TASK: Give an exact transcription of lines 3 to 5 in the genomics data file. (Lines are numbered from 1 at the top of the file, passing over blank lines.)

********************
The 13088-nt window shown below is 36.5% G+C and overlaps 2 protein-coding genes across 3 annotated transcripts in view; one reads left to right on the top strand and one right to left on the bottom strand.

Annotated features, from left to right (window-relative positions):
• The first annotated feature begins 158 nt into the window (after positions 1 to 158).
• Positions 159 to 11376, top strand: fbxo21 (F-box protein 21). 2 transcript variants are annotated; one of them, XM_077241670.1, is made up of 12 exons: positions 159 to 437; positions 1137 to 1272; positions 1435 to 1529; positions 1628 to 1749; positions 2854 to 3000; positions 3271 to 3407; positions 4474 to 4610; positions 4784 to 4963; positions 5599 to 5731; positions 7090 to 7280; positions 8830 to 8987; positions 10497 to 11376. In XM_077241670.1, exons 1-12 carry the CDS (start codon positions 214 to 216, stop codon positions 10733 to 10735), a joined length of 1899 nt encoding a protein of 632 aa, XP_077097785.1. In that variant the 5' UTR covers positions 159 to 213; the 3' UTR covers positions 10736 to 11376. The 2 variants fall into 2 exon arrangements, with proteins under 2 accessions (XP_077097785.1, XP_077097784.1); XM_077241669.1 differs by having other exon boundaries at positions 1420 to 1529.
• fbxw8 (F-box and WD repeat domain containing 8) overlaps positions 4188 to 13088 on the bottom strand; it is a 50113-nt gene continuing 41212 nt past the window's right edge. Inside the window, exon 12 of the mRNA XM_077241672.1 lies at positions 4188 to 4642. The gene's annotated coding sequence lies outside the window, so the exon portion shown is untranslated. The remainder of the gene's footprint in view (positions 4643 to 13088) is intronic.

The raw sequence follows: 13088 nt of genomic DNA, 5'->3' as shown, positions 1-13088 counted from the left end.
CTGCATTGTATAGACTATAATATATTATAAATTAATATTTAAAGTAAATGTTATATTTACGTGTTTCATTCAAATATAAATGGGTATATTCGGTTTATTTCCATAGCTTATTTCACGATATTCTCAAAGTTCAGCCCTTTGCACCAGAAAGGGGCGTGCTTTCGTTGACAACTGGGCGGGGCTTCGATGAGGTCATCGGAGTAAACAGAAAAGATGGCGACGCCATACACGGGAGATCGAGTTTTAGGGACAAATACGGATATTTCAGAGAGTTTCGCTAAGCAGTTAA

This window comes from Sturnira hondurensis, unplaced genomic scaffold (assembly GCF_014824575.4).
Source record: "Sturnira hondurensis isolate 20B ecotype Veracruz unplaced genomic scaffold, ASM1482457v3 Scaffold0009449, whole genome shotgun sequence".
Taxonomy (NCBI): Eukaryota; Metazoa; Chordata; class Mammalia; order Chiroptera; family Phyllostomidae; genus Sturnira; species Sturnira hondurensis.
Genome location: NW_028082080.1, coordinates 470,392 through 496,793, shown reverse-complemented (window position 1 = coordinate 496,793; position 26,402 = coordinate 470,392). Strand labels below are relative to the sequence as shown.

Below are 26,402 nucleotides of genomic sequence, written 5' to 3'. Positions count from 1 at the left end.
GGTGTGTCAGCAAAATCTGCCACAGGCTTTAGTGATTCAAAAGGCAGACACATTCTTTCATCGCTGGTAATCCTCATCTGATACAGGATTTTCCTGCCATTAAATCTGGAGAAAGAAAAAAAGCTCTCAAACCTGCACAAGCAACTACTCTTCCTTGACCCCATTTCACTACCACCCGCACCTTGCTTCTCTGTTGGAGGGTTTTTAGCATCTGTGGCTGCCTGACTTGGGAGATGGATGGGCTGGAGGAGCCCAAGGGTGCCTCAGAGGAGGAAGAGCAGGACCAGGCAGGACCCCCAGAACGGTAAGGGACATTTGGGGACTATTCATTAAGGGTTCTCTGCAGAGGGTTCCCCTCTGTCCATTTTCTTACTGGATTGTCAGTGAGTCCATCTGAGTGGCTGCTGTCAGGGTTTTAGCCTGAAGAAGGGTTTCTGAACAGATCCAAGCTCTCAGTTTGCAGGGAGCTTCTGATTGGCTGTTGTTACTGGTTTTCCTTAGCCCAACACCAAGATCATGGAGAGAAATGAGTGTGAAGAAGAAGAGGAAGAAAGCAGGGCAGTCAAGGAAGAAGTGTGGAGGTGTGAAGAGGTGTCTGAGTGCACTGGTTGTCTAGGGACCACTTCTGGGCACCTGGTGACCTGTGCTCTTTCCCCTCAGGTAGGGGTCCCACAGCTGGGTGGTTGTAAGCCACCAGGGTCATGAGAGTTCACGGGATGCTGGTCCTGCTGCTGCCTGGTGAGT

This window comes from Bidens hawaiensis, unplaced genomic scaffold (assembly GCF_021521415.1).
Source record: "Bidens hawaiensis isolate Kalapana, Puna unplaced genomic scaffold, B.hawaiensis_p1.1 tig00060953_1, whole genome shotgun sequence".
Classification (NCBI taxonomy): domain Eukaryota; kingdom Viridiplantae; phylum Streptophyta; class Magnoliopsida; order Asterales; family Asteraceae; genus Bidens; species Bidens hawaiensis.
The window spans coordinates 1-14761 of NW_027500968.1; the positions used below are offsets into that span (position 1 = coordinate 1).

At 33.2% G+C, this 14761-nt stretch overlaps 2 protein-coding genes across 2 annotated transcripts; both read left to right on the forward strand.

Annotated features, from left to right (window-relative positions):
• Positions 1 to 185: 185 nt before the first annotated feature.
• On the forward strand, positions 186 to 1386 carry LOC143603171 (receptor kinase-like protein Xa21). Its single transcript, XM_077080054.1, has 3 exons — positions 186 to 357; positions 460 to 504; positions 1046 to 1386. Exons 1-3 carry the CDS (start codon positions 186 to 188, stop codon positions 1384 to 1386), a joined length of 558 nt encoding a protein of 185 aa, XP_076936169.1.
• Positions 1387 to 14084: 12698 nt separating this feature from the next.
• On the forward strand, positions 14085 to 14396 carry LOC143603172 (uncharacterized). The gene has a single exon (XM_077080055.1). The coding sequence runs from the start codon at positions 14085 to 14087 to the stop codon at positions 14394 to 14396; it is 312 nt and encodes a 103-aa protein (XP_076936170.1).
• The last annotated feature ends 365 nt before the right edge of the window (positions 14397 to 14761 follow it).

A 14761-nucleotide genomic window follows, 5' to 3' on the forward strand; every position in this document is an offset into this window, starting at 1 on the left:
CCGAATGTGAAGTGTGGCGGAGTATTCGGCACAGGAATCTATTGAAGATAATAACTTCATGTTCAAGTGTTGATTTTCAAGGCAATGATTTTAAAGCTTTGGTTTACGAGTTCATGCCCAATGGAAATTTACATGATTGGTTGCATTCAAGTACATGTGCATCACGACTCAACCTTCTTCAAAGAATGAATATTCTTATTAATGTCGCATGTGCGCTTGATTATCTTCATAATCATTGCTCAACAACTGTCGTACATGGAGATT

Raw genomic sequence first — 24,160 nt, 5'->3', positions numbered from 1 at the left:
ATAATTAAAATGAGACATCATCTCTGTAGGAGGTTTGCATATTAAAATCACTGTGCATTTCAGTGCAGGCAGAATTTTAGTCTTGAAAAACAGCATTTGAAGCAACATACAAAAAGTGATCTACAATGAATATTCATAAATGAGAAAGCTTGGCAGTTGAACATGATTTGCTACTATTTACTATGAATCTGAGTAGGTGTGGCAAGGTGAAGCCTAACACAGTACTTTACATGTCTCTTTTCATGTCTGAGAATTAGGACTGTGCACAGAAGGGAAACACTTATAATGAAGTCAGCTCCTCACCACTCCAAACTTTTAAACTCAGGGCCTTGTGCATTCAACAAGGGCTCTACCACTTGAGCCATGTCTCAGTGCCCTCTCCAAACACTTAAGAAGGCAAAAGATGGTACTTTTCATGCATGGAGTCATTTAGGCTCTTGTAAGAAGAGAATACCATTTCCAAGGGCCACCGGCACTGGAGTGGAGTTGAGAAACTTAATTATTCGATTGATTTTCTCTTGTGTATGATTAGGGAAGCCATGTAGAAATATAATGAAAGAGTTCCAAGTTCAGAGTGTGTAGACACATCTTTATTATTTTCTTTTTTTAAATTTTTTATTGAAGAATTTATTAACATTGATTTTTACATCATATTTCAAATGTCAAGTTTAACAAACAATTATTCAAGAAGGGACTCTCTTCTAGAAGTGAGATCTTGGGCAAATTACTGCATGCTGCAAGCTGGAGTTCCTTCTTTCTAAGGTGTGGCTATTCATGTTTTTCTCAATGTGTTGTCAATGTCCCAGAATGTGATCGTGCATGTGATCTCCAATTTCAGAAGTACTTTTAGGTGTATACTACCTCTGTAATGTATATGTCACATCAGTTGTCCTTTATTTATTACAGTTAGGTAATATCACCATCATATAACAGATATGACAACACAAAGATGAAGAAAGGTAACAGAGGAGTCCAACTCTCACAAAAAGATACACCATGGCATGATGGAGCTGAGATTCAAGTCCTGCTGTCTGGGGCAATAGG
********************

• The first annotated feature begins 158 nt into the window (after positions 1 to 158).
• Positions 159 to 11376, top strand: fbxo21 (F-box protein 21). 2 transcript variants are annotated; one of them, XM_077241670.1, is made up of 12 exons: positions 159 to 437; positions 1137 to 1272; positions 1435 to 1529; positions 1628 to 1749; positions 2854 to 3000; positions 3271 to 3407; positions 4474 to 4610; positions 4784 to 4963; positions 5599 to 5731; positions 7090 to 7280; positions 8830 to 8987; positions 10497 to 11376. In XM_077241670.1, exons 1-12 carry the CDS (start codon positions 214 to 216, stop codon positions 10733 to 10735), a joined length of 1899 nt encoding a protein of 632 aa, XP_077097785.1. In that variant the 5' UTR covers positions 159 to 213; the 3' UTR covers positions 10736 to 11376. The 2 variants fall into 2 exon arrangements, with proteins under 2 accessions (XP_077097785.1, XP_077097784.1); XM_077241669.1 differs by having other exon boundaries at positions 1420 to 1529.
• fbxw8 (F-box and WD repeat domain containing 8) overlaps positions 4188 to 13088 on the bottom strand; it is a 50113-nt gene continuing 41212 nt past the window's right edge. Inside the window, exon 12 of the mRNA XM_077241672.1 lies at positions 4188 to 4642. The gene's annotated coding sequence lies outside the window, so the exon portion shown is untranslated. The remainder of the gene's footprint in view (positions 4643 to 13088) is intronic.